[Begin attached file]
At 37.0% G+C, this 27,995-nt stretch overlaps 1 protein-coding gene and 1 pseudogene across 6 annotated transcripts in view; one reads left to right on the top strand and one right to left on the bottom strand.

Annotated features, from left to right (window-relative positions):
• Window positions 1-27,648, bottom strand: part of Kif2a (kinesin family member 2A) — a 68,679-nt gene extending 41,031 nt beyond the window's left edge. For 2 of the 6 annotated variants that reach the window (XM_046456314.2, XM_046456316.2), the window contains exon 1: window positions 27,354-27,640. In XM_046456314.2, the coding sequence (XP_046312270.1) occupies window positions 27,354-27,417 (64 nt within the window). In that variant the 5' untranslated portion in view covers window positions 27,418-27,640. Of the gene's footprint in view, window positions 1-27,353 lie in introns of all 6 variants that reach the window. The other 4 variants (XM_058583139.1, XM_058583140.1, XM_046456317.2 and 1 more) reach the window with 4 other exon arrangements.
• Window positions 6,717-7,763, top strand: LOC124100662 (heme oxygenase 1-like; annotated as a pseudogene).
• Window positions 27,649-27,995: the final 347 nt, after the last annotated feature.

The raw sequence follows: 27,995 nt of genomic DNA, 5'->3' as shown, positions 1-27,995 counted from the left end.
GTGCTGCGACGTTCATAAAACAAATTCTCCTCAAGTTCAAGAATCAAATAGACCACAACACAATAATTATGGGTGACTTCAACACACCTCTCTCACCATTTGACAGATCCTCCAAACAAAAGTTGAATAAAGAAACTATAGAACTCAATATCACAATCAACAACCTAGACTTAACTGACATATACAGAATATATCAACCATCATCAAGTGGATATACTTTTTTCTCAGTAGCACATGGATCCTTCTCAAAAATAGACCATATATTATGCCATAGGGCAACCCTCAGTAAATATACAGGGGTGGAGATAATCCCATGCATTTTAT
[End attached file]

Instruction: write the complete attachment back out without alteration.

At 37.0% G+C, this 27,995-nt stretch overlaps 1 protein-coding gene and 1 pseudogene across 6 annotated transcripts in view; one reads left to right on the top strand and one right to left on the bottom strand.

Annotated features, from left to right (window-relative positions):
• Window positions 1-27,648, bottom strand: part of Kif2a (kinesin family member 2A) — a 68,679-nt gene extending 41,031 nt beyond the window's left edge. For 2 of the 6 annotated variants that reach the window (XM_046456314.2, XM_046456316.2), the window contains exon 1: window positions 27,354-27,640. In XM_046456314.2, the coding sequence (XP_046312270.1) occupies window positions 27,354-27,417 (64 nt within the window). In that variant the 5' untranslated portion in view covers window positions 27,418-27,640. Of the gene's footprint in view, window positions 1-27,353 lie in introns of all 6 variants that reach the window. The other 4 variants (XM_058583139.1, XM_058583140.1, XM_046456317.2 and 1 more) reach the window with 4 other exon arrangements.
• Window positions 6,717-7,763, top strand: LOC124100662 (heme oxygenase 1-like; annotated as a pseudogene).
• Window positions 27,649-27,995: the final 347 nt, after the last annotated feature.

The raw sequence follows: 27,995 nt of genomic DNA, 5'->3' as shown, positions 1-27,995 counted from the left end.
GTGCTGCGACGTTCATAAAACAAATTCTCCTCAAGTTCAAGAATCAAATAGACCACAACACAATAATTATGGGTGACTTCAACACACCTCTCTCACCATTTGACAGATCCTCCAAACAAAAGTTGAATAAAGAAACTATAGAACTCAATATCACAATCAACAACCTAGACTTAACTGACATATACAGAATATATCAACCATCATCAAGTGGATATACTTTTTTCTCAGTAGCACATGGATCCTTCTCAAAAATAGACCATATATTATGCCATAGGGCAACCCTCAGTAAATATACAGGGGTGGAGATAATCCCATGCATTTTAT